The annual metronome to British public service broadcasting, the Reith Lectures, have begun this year’s tick, with Dr Atul Gawande doing the tocking. A smooth tocker with hints of George W Bush style pulsing rising enunciation, today’s first lecture – the first of four, we should note – asked ‘Why do Doctors Fail?’. Master of the personal anecdote, Gawande told the tale of a certain Baby Walker – not the contraption, but his son – who survived despite being born with an aortic abnormality, while the baby in the next cot with the same condition did not. The answer, by and large, was systems failure: Baby Walker ended up in the right place at the right time, while Baby Maine next door did not: the right place, perhaps, but too late. Walker walked, Maine died.
Being in the right place at the right time also means access to the right people. Hospital admission tests suggested Walker had good oxygen levels and a primary diagnosis of pneumonia. It took an astute paediatrician to spot the oxygen sensor was on the wrong hand – the right monitor, but in the wrong place – and get to the correct diagnosis, and so treatment. On this part of the anecdote, Gawande developed his wider theme: failures caused by ignorance (what we don’t know) and failures caused by ineptitude (not applying what we do know). Jogging alongside, not entirely comfortably, was the ice cube theme: ice cubes are predictable – put any one in the fire, and it melts – whereas hurricanes (and humans) individually are not. Even when we know the general pattern of behaviour, our predictions go awry because each hurricane (human) is unique, a uniqueness aided and indeed abetted by the large number of complex organ systems present in each and every one of us.
Dr No suggests ‘not entirely comfortably’ because, while Dr No may also worship at the altar of individual uniqueness, much of medicine, especially modern evidence based medicine, relies on the fact we are not unique. It relies on the fact that most people are like most other people. If the drug works for people in the clinical trial, then it will work for (most similar – the caveats are necessary, because in the real world, despite the general, there are always exceptions) people outside the trial. Like the ice cubes that melt, most people are predictable, a premise so fundamental to evidence based medicine that without it evidence based medicine becomes a meaningless fantasy.
So why do doctors fail? Gawande’s short answer is we have no black boxes. Because we have no black boxes, no consultation recorders that can be analysed after an adverse event, we don’t know what went wrong, and caused the doctor – if it was the doctor, for the question is somewhat prejudicial – to fail. Even today, medicine is practised in a world of opacity, the sanctity of the consultation the veil that bars all insight, all light, from outside, from shining into the sacred space. There are exceptions – JT posted recently on GPs watching other GPs consultations, and ward rounds and operating theatres are hardly private places – but by and large, most medicine is practised in private.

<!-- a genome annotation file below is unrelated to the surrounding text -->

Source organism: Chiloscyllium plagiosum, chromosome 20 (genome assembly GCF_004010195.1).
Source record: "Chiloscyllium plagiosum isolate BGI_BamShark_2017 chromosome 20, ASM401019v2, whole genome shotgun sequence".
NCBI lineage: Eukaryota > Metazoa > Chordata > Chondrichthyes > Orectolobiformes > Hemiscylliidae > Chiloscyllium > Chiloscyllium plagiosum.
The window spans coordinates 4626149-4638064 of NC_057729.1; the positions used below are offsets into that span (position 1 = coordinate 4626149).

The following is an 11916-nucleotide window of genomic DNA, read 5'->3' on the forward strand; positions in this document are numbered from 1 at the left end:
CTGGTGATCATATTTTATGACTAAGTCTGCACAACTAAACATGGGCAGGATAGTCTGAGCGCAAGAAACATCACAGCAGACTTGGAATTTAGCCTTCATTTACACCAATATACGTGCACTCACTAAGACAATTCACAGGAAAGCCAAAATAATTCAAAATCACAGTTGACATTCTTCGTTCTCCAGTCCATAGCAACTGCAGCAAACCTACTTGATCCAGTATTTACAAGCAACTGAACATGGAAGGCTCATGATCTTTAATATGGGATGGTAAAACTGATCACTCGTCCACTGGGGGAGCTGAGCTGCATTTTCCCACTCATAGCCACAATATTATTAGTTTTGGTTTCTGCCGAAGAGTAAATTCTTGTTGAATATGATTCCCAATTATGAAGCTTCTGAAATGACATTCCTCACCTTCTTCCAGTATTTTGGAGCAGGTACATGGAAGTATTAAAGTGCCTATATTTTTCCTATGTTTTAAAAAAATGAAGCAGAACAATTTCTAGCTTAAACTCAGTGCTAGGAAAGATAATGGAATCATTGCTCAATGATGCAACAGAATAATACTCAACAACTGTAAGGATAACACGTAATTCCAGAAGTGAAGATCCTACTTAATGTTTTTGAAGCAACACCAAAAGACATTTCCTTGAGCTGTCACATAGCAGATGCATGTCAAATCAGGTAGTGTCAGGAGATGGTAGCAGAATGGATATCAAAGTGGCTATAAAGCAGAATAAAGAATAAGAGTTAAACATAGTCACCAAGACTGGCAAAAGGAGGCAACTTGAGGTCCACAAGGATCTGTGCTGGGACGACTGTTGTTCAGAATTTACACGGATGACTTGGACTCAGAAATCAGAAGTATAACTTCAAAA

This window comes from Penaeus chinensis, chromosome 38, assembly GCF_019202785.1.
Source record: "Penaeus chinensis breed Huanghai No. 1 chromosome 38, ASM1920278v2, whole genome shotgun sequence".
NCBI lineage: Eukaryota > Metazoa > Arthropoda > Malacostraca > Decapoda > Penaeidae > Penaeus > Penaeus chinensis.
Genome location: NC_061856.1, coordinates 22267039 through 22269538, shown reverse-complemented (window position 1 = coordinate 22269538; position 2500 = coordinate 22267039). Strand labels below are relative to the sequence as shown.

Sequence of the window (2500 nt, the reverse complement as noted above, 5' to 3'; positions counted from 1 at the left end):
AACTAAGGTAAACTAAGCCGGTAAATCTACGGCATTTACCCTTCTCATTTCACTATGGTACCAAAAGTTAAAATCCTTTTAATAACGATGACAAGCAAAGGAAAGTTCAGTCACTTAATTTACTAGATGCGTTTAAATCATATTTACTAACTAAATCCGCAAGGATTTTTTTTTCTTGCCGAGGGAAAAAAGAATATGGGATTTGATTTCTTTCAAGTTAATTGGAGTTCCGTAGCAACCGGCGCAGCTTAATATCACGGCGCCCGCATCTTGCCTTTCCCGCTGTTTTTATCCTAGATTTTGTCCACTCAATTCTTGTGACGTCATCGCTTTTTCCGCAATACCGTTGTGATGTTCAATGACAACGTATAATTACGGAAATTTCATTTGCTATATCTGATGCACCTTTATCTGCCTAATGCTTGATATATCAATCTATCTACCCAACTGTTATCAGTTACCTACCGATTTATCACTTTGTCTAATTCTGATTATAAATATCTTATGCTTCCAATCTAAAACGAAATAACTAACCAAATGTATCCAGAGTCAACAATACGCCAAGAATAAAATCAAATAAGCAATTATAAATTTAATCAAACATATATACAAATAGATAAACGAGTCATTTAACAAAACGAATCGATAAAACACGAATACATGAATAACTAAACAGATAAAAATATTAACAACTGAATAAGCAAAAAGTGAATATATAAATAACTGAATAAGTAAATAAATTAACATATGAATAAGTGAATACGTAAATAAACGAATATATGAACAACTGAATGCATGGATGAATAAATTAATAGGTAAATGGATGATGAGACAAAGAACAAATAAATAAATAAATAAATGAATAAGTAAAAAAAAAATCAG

There are good reasons for this. As well as lofty notions like the right to privacy, there are practical matters. The sanctity, and the confidentiality and opacity that go with it, are there to allow patients to talk as best they can without fear of what ails them, and to give an honest account of their history, and both are crucial to reaching the right diagnosis, and so treatment. For doctors, with transparency comes the growing threat of know-it-all managers, guideline fetishists, ambulance chasing lawyers and, perhaps most alarming of all to individual doctors, the introduction of piranhas if not into the gold-fish bowl itself, then alongside, in the shape of GMC goons given line-of-sight fire through the consulting room window. With transparency comes the blowback of defensive medicine, poor or even bad medicine done not because it is the right thing to do, but to appease the watching controllers.
Not all Hawthorne effects – that people, including doctors, change their behaviour when observed – are bad, but equally there is nothing that guarantees Hawthorne effects will always be positive. Some of Gawande’s best known work has been on pre-flight checklists in medicine. With ‘we have no black boxes’, Gawande introduces another aviation staple into medicine. Both ideas, especially checklists, have merit. But are consulting room black boxes the answer in medicine?
As it happens, aviators have for some decades been wont to peer from time to time through the medical cockpit window, and by and large their reaction has been WTF – why can’t these guys get even the safety basics right? Parallels are drawn between the catastrophic costs of failure in both medicine and flying, and contrasts exposed between respective achievements in improving safety. Others – notably Don Berwick last year in his report on patient safety in the NHS – have borrowed aviation’s no-blame culture concept, and suggested it holds the answer to reducing times when both doctors and the wider NHS fail.
But we must not forget that medicine is not an airliner, nor the consulting room a flight deck. Yes, we have no black boxes, but do we need them? Tinkling away in the back of Dr No’s mind is that familiar refrain ‘Yes! We have no bananas’. Further back, in the internal kaleidoscope of absurdity that is the kernel of his brain, the missing black boxes have turned into missing bananas. Could it be that, if we give the doctors their black boxes, the kaleidoscope of human nature will turn those black boxes into bananas, and so the doctors into monkeys?
Meanwhile, the non-absurd Dr No awaits Dr Gawande’s coming Reith lectures with great interest.